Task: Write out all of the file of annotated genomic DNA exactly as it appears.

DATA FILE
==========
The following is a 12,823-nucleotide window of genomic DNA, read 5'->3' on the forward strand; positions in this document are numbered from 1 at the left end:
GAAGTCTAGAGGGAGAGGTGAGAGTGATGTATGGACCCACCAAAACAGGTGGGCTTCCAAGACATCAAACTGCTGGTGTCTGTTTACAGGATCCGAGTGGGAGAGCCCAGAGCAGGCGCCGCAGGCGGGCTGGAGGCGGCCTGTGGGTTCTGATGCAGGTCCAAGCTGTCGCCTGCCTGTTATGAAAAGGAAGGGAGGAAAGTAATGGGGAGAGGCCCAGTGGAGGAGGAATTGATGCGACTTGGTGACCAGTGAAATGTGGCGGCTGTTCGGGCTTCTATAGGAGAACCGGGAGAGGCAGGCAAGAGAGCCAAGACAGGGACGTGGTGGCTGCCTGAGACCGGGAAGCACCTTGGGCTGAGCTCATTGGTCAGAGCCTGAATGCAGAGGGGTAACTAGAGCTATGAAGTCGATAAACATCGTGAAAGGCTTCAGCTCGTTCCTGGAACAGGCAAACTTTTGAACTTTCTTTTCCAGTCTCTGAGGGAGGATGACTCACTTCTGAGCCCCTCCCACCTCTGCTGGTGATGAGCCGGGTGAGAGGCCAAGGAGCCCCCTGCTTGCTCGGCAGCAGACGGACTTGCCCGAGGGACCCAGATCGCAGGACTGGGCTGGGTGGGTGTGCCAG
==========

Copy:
The following is a 12,823-nucleotide window of genomic DNA, read 5'->3' on the forward strand; positions in this document are numbered from 1 at the left end:
GAAGTCTAGAGGGAGAGGTGAGAGTGATGTATGGACCCACCAAAACAGGTGGGCTTCCAAGACATCAAACTGCTGGTGTCTGTTTACAGGATCCGAGTGGGAGAGCCCAGAGCAGGCGCCGCAGGCGGGCTGGAGGCGGCCTGTGGGTTCTGATGCAGGTCCAAGCTGTCGCCTGCCTGTTATGAAAAGGAAGGGAGGAAAGTAATGGGGAGAGGCCCAGTGGAGGAGGAATTGATGCGACTTGGTGACCAGTGAAATGTGGCGGCTGTTCGGGCTTCTATAGGAGAACCGGGAGAGGCAGGCAAGAGAGCCAAGACAGGGACGTGGTGGCTGCCTGAGACCGGGAAGCACCTTGGGCTGAGCTCATTGGTCAGAGCCTGAATGCAGAGGGGTAACTAGAGCTATGAAGTCGATAAACATCGTGAAAGGCTTCAGCTCGTTCCTGGAACAGGCAAACTTTTGAACTTTCTTTTCCAGTCTCTGAGGGAGGATGACTCACTTCTGAGCCCCTCCCACCTCTGCTGGTGATGAGCCGGGTGAGAGGCCAAGGAGCCCCCTGCTTGCTCGGCAGCAGACGGACTTGCCCGAGGGACCCAGATCGCAGGACTGGGCTGGGTGGGTGTGCCAG